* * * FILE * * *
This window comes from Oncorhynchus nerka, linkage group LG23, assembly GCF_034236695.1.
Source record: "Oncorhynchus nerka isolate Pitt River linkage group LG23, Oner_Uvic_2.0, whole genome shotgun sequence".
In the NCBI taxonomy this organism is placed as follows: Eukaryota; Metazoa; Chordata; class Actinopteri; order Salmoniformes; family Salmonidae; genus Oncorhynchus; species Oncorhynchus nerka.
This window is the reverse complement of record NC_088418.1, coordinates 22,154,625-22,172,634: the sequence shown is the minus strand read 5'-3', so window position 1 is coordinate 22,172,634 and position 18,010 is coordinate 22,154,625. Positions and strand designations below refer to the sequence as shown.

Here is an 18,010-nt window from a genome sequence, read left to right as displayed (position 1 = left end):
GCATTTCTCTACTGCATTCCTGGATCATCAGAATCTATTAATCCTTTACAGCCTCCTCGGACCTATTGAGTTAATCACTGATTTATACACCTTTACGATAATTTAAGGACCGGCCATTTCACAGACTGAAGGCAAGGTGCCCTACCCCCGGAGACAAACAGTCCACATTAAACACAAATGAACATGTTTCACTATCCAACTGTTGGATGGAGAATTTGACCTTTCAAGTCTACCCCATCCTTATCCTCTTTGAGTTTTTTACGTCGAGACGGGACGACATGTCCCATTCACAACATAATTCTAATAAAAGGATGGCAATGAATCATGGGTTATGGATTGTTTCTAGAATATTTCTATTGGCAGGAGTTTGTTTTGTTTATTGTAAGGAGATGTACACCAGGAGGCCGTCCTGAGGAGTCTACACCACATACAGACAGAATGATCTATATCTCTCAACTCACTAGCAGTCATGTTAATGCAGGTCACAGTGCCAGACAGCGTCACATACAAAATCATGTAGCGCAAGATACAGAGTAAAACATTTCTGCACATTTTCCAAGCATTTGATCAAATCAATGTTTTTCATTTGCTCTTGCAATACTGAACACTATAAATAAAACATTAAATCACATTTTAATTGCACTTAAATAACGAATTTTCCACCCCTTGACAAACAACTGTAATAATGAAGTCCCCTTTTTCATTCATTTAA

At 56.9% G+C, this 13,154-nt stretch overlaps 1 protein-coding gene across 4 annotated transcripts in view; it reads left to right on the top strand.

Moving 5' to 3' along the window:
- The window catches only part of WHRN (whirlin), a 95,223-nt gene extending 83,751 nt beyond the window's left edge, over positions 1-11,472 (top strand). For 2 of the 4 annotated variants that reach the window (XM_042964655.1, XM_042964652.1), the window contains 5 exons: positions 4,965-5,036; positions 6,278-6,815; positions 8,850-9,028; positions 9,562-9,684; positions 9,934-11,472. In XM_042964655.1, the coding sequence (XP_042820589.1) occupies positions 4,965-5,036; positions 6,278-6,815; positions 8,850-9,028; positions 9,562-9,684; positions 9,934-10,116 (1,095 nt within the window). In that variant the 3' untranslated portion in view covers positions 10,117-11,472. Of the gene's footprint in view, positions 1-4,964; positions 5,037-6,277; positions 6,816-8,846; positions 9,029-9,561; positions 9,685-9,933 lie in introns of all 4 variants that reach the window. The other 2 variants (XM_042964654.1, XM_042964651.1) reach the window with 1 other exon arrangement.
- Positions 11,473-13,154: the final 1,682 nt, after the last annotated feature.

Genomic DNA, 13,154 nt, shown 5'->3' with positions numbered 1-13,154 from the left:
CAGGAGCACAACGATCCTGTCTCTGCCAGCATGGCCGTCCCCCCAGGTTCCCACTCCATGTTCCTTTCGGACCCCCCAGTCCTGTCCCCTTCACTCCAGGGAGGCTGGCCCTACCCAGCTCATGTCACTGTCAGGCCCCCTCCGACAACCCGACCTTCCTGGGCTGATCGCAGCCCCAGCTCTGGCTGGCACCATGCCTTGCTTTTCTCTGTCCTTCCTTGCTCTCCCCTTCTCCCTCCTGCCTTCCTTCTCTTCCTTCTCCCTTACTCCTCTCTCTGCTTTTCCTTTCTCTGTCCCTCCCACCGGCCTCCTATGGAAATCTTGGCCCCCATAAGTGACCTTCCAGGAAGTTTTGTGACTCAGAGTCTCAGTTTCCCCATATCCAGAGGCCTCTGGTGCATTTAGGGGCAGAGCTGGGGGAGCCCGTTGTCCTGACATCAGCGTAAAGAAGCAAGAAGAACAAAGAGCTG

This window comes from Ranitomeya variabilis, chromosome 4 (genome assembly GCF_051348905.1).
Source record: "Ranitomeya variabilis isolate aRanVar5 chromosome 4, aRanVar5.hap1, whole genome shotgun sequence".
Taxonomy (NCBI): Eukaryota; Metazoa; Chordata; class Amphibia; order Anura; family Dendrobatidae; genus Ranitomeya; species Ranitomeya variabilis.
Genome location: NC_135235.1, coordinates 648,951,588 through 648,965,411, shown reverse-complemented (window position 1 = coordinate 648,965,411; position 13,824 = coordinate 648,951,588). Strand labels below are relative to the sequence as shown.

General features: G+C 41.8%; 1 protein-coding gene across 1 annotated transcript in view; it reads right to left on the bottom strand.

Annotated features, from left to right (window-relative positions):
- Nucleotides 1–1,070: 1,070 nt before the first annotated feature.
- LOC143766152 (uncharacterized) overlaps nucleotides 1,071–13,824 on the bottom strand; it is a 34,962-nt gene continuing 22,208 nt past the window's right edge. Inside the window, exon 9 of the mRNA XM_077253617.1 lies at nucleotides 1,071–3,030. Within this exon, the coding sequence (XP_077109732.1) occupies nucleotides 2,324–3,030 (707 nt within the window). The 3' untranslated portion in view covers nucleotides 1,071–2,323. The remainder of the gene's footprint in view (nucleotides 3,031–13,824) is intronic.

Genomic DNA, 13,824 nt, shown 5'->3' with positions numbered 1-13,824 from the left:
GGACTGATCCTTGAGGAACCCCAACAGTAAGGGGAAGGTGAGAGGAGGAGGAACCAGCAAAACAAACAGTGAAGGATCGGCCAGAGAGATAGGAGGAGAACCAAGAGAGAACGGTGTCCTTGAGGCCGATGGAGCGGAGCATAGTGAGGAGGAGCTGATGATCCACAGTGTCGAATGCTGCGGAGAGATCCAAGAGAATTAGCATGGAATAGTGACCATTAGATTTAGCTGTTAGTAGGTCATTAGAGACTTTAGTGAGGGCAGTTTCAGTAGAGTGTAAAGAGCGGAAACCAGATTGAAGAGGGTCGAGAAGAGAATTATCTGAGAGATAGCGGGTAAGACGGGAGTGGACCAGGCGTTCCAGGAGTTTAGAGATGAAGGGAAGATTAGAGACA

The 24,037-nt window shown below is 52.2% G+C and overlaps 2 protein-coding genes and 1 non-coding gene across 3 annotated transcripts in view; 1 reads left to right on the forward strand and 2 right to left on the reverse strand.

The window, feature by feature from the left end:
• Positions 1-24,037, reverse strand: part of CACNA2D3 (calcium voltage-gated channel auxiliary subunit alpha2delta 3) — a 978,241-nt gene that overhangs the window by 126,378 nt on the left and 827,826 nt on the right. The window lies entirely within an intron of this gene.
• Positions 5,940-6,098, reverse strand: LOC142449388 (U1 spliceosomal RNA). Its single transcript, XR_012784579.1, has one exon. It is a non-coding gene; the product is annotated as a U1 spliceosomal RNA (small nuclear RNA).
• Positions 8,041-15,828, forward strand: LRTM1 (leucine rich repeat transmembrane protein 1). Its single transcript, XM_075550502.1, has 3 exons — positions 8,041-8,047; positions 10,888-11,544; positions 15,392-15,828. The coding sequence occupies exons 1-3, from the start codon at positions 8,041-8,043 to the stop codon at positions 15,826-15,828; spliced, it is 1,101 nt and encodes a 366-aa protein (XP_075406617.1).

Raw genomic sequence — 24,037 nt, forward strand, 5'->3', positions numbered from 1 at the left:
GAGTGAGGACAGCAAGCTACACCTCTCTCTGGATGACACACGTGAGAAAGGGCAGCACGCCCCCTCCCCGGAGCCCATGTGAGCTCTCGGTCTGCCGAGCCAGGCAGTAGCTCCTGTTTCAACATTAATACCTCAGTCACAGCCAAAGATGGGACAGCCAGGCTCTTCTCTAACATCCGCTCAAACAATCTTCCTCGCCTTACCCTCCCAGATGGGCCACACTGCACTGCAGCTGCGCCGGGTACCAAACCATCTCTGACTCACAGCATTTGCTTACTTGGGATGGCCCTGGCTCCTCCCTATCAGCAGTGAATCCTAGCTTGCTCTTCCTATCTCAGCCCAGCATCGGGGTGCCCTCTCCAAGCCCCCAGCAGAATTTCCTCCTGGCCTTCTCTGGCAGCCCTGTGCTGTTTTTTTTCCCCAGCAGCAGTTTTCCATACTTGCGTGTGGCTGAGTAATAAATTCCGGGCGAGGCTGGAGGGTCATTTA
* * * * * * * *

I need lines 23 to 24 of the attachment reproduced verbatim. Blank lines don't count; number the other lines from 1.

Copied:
The 24,037-nt window shown below is 52.2% G+C and overlaps 2 protein-coding genes and 1 non-coding gene across 3 annotated transcripts in view; 1 reads left to right on the forward strand and 2 right to left on the reverse strand.

The window, feature by feature from the left end: